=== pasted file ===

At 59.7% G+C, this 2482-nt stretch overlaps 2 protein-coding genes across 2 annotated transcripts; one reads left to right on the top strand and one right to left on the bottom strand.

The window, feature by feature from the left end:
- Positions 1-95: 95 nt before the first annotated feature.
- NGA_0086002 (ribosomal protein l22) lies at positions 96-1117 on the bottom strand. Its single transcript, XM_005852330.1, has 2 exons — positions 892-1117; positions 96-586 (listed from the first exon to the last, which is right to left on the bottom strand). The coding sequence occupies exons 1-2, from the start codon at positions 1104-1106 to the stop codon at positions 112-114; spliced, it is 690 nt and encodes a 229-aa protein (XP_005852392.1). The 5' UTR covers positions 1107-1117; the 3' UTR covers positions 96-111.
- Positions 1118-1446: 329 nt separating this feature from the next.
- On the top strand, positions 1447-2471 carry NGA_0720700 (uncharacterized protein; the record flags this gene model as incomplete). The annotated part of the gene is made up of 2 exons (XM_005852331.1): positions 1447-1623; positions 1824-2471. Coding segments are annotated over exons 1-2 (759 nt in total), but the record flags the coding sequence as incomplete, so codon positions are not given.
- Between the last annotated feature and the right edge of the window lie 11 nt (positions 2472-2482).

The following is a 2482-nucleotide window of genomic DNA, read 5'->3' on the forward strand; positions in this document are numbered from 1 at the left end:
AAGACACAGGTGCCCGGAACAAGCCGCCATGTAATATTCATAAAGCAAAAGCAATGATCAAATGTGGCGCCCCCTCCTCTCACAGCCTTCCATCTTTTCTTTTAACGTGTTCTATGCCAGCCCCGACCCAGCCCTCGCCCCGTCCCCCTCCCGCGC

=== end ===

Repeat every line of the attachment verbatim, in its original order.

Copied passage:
At 59.7% G+C, this 2482-nt stretch overlaps 2 protein-coding genes across 2 annotated transcripts; one reads left to right on the top strand and one right to left on the bottom strand.

The window, feature by feature from the left end:
- Positions 1-95: 95 nt before the first annotated feature.
- NGA_0086002 (ribosomal protein l22) lies at positions 96-1117 on the bottom strand. Its single transcript, XM_005852330.1, has 2 exons — positions 892-1117; positions 96-586 (listed from the first exon to the last, which is right to left on the bottom strand). The coding sequence occupies exons 1-2, from the start codon at positions 1104-1106 to the stop codon at positions 112-114; spliced, it is 690 nt and encodes a 229-aa protein (XP_005852392.1). The 5' UTR covers positions 1107-1117; the 3' UTR covers positions 96-111.
- Positions 1118-1446: 329 nt separating this feature from the next.
- On the top strand, positions 1447-2471 carry NGA_0720700 (uncharacterized protein; the record flags this gene model as incomplete). The annotated part of the gene is made up of 2 exons (XM_005852331.1): positions 1447-1623; positions 1824-2471. Coding segments are annotated over exons 1-2 (759 nt in total), but the record flags the coding sequence as incomplete, so codon positions are not given.
- Between the last annotated feature and the right edge of the window lie 11 nt (positions 2472-2482).

The following is a 2482-nucleotide window of genomic DNA, read 5'->3' on the forward strand; positions in this document are numbered from 1 at the left end:
AAGACACAGGTGCCCGGAACAAGCCGCCATGTAATATTCATAAAGCAAAAGCAATGATCAAATGTGGCGCCCCCTCCTCTCACAGCCTTCCATCTTTTCTTTTAACGTGTTCTATGCCAGCCCCGACCCAGCCCTCGCCCCGTCCCCCTCCCGCGC